Why do stores honor competitors' coupons?

Couponing seems simple enough — until you take a closer look. Shoppers learning to Super-Coupon come up with all kinds of questions. Here's a good one:

Q: "Your column explaining how stores are reimbursed for coupons made me think about whether or not I should use one store's coupon at a competing store down the street. For example, I received a coupon good for a $5 discount on a $30 grocery purchase at Store A in my area, but I used it at Store B, since they will honor it. But don't both stores lose in this case? I can't see Store A reimbursing Store B for this coupon. And I can't see Store B even bothering to submit the coupon to Store A. How does this work?"

A: Many store coupon policies contain provisions for handling a competitor's coupons. You're certainly not the only one to wonder exactly what happens when you redeem one store's coupon at another store.

Your store-issued "$5 off $30" coupon is different from a manufacturer's coupon. Coupons are always labeled at the top, either "Store Coupon" or "Manufacturer Coupon." When shoppers use a manufacturer coupon, the manufacturer of that particular product reimburses the store for the full face value of the coupon, plus a few additional cents to cover the coupon-processing costs.

Stores cover the cost of their store-issued coupons. Whether the store issues its own coupon for $1 off an item or $5 off your entire shopping purchase, no one reimburses the store when that coupon is used. The store eats the cost, absorbing the coupon's discount as an incentive to draw in customers. Coupons like these are considered a cost of doing business and the stores budget accordingly, just as they do for advertising or other expenses.

Many stores will honor a competitor's coupon even when they receive no reimbursement. Why? They want to keep our business. Rather than lose a sale to a competitor across town, they honor the other store's coupon.

They may "lose" $5 on a single transaction but they also ensured that you purchased quite a few of your groceries at their store, which the store made a profit on. They lost a little to retain your business today and possibly in the future. Shopper loyalty is very important to any store.

Many stores actually contain a provision for accepting other stores' coupons in their coupon policy. It's important to be aware that these policies are tools we should all be familiar with, as they contain a lot of valuable information about how the store handles situations exactly like yours.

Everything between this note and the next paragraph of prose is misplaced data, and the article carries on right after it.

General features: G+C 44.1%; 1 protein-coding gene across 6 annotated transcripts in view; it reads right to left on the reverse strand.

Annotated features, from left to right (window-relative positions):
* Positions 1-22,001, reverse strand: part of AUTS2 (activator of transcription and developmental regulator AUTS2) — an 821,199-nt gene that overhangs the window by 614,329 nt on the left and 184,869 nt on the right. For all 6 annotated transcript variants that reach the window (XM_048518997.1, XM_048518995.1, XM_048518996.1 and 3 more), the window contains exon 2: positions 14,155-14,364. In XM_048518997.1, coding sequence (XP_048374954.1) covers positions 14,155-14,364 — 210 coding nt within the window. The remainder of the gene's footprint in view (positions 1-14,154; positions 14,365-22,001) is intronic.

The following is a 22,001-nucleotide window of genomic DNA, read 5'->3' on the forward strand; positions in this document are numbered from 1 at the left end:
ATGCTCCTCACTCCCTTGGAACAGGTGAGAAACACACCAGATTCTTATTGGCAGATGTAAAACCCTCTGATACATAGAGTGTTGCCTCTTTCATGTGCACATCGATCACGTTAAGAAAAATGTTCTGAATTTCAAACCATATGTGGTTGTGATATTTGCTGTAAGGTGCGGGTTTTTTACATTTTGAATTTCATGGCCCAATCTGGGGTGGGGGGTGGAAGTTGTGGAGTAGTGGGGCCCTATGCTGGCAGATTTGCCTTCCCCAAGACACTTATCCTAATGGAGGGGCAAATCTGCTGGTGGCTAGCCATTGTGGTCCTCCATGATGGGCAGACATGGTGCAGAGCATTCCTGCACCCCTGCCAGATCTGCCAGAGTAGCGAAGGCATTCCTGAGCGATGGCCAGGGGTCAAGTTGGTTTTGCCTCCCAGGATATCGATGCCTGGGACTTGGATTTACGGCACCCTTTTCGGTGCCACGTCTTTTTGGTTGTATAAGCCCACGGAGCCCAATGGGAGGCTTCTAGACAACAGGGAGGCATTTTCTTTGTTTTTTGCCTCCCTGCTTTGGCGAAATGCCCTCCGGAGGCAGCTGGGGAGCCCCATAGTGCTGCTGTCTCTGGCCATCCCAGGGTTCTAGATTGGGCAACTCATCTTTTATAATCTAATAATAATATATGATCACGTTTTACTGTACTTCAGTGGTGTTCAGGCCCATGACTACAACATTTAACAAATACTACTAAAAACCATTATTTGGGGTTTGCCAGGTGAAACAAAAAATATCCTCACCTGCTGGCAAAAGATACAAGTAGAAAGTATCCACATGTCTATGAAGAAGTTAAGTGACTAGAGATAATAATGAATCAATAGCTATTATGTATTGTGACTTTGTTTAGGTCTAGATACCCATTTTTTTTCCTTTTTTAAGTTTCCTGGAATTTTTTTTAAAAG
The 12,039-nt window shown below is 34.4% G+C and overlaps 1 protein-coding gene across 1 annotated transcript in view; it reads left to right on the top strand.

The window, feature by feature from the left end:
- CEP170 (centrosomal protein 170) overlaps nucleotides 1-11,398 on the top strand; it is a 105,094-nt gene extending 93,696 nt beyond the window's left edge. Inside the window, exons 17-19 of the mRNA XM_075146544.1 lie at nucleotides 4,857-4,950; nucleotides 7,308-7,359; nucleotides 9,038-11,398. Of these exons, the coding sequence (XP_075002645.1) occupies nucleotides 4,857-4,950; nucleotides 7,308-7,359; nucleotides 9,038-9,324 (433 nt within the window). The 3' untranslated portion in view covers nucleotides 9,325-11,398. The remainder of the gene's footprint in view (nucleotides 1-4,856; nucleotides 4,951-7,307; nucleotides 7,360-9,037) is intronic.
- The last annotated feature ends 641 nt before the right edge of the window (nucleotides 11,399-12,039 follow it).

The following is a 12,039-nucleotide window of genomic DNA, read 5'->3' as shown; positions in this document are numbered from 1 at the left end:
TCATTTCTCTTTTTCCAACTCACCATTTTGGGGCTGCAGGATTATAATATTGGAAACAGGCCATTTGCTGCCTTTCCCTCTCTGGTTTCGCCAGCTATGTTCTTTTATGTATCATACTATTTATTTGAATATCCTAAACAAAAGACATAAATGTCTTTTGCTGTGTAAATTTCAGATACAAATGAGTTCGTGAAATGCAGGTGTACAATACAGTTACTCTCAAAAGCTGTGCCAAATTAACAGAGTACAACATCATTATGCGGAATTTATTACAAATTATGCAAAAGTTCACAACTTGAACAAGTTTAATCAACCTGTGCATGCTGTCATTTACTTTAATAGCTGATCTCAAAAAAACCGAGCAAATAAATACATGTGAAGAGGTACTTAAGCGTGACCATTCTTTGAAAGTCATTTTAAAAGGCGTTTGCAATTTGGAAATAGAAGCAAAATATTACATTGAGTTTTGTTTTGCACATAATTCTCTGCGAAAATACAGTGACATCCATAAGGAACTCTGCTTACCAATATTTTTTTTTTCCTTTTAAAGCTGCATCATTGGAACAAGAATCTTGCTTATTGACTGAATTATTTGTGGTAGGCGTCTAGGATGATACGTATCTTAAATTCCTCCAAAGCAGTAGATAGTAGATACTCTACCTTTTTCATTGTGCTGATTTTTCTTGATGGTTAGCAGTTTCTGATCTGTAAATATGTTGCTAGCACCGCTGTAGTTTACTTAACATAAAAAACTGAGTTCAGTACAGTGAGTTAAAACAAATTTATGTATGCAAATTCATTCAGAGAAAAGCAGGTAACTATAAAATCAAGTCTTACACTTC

Here's an example taken directly from a national chain's coupon policy:

"Store A will redeem competitor house brand coupons on comparable Store A house brand merchandise purchased at the face value of the coupon within the valid dates of that coupon. For example, a 50-cent coupon for Store B brand loaf of bread may be redeemed when a loaf of Store A bread is purchased. Customers may choose between offers (Store A or competitor) to receive the best price as long as the value of the product is not exceeded."

In this case, if I have a 50-cent coupon for another store's house brand of bread, this store will accept the coupon, even though they will not be reimbursed for it. My store will accept it because it's an incentive to shop there and it doesn't want to lose my business over a 50-cent discount. My store knows that I likely will be buying additional items in the same trip.

Many readers tell me that they had no idea their local stores accepted competitors' coupons until they asked for a copy of the store's coupon policy. If you learn that yours does, scanning the available store coupons for other stores in your area just may help you get additional savings, without actually going to the store that issued that coupon.

Jill Cataldo, a coupon-workshop instructor, writer and mother of three, never passes up a good deal. Learn more about couponing at her web site, www.super-couponing.com. E-mail yo.